Local writer and retired journalist Phil Vinson has published his first work of fiction – and it’s a good one, although I suspect it is not altogether fictional.
I doubt that anyone can write as compassionately and insightfully as Vinson does about the private hell of what the psychiatrists now call “major depressive disorder” without having first suffered through it or seen it in someone very close.
It Takes a Worried Man was a painful but ultimately satisfying read for this reviewer who, like the protagonist Greg Spencer, spent too many years in that lonely black hole before climbing out into the sun again. The title, of course, is from the traditional folk song, “Worried Man Blues,” and the refrain “I’m worried now, but I won’t be worried long” is the message for people who wake up each morning with the “shackles” of clinical depression’s worst manifestations: irrational fears, anxiety, paranoia, panic, feelings of worthlessness, thoughts of suicide, and frequent freefalls into catatonia. You can and will get well, Vinson tells us through Spencer’s story – if you don’t kill yourself first.
Fortunately for those suffering its pain today, the understanding and treatment of this disease are light-years away from the days when the 19-year-old Spencer first sinks into a “jangled melancholy” he can’t understand much less articulate to his frustrated parents. All he can tell them is that he doesn’t “feel right.” For months, he simply doesn’t want to get out of bed. “Why bother? …What’s the use? I’ll never feel normal again,” he says to himself each morning as he wakes up to a world where he feels he no longer belongs or even wants to be a part of. “All you need is a little backbone” is his mother’s advice. His father simply avoids him. Where has Spencer’s “zest for life” gone?
The time is 1959. The setting is Fort Worth, where Vinson’s autobiographical Ink in the Blood, published three years ago, chronicled a young boy’s coming of age in the working-class neighborhood of Polytechnic Heights in the 1950s. Ink ended with Vinson on the cusp of a career in journalism. His new fictional tome begins with a young man in his first year of college journalism – and on the cusp of flunking out. Spencer’s slide into darkness starts with a car wreck that leaves him with a concussion and broken ribs and a sadness he can’t shake. The journey that leads to recovery is a scary one indeed – not as bad as the 1948 novel The Snake Pit by Mary Jane Ward, about the horrors of an insane asylum – but it is equally disturbing in its depiction of the failed experimental treatments of the time and the careless over-preDELETEion of drugs that were more dangerous than the disease they were designed to help.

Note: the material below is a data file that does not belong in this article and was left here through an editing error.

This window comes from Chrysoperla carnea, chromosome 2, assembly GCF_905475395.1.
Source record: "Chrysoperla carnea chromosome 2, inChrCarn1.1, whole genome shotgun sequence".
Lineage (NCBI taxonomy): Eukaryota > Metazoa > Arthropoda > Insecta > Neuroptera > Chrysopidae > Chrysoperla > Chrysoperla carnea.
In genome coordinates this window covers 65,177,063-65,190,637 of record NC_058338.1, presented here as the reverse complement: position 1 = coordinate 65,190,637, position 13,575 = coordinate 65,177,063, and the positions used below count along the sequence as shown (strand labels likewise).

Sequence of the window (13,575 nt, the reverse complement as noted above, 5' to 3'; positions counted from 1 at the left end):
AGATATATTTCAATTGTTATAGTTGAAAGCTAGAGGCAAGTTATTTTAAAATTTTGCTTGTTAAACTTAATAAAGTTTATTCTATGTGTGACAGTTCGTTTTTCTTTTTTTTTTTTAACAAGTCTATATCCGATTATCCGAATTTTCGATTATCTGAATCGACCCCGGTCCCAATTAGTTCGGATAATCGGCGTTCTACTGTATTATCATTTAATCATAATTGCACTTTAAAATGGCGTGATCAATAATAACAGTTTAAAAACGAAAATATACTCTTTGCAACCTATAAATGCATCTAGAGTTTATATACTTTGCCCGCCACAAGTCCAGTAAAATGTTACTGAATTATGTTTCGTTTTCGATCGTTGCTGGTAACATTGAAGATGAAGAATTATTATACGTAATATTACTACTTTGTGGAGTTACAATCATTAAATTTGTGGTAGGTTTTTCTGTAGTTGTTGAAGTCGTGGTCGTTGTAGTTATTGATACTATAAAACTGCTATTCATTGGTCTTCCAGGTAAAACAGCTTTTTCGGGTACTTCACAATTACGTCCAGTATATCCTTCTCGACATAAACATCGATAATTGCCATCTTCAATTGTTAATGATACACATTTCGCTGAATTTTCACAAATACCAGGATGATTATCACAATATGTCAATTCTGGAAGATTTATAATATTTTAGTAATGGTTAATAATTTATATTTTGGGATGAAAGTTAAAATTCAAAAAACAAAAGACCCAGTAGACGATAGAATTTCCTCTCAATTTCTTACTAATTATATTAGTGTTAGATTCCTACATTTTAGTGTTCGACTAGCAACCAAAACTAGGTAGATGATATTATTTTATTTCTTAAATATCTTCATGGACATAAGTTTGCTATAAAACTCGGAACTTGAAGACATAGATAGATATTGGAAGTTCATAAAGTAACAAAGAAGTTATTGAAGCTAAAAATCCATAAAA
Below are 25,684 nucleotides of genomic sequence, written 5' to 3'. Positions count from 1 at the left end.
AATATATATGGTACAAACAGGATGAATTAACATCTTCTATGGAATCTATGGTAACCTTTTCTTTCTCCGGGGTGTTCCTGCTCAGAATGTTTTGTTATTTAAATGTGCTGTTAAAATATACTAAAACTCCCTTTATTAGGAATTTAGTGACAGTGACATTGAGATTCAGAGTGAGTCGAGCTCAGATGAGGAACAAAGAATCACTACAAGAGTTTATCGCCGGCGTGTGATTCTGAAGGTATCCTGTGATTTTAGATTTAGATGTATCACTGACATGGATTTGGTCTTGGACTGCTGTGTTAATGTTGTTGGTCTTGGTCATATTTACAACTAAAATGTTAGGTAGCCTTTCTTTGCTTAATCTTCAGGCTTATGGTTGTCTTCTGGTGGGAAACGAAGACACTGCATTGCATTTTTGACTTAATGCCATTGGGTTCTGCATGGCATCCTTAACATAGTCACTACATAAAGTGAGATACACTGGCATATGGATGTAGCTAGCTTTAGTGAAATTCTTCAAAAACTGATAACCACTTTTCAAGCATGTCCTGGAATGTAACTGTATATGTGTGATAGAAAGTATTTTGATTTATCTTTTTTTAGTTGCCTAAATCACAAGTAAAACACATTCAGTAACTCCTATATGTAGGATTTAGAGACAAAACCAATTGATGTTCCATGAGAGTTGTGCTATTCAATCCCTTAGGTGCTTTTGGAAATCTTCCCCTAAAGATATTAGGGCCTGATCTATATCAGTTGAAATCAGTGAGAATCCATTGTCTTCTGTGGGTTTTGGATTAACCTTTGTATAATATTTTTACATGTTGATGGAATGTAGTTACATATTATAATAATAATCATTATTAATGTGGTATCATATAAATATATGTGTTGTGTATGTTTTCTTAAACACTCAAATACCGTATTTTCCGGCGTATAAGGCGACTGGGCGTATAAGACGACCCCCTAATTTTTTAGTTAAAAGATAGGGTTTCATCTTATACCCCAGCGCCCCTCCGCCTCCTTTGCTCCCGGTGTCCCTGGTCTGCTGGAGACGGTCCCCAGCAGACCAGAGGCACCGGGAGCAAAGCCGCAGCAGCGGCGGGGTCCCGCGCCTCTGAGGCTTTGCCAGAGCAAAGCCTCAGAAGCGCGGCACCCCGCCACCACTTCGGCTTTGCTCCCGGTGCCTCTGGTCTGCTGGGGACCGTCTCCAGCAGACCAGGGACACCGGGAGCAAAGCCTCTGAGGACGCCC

We spend six, angst-driven years with Greg Spencer as he goes from one drug therapy to the next: first Miltown, a popular tranquilizer during the ’50s and ’60s that was later found to be a highly addictive barbiturate and is seldom prescribed today, through Valium, which he eats like candy, and, as many depressed folks do, self-medication through alcohol. No doctor ever tells him that the prescribed drugs are addictive, so of course he becomes addicted, exacerbating his depression. He also tries a “Freudian shrink” and finds the sessions probing his past (“When you built that snowman [at age five] how did you feel?”) silly and pointless. We become caught up in the highs and lows of his career as he finally gets his journalism degree, finds work at a succession of Texas newspapers, breaks a major story about corruption in high places in Galveston, and has a passionate love affair that ends badly, all the while trying to cope with the 9,000-pound elephant on his back.
Vinson brings to the written page a highly perceptive observer’s understanding of a disease that today afflicts more than 40 million American adults, according to the National Institute of Mental Health, and one that is too often dismissed, even in this enlightened time, by family and friends with a “snap out of it” attitude. But as one doctor wrote, the clinically depressed patient can no more overcome his condition with will power than the diabetic can will his pancreas to produce insulin. Now, with wit and clarity and good writing and storytelling skills, Vinson has added to the growing body of knowledge of a disease that has burdened humans at least as long as we have had the ability to chronicle our history. But his is also a cautionary tale. The decades of the ’50s and ’60s, with their misuse of preDELETEion addictive drugs to treat depression, were not that long ago. Vinson’s novel reminds us of just how close we still are to some very dark ages in our treatment of mental illness.
You can reach Betty Brink at email@example.com
It Takes a Worried Man
by Phil Vinson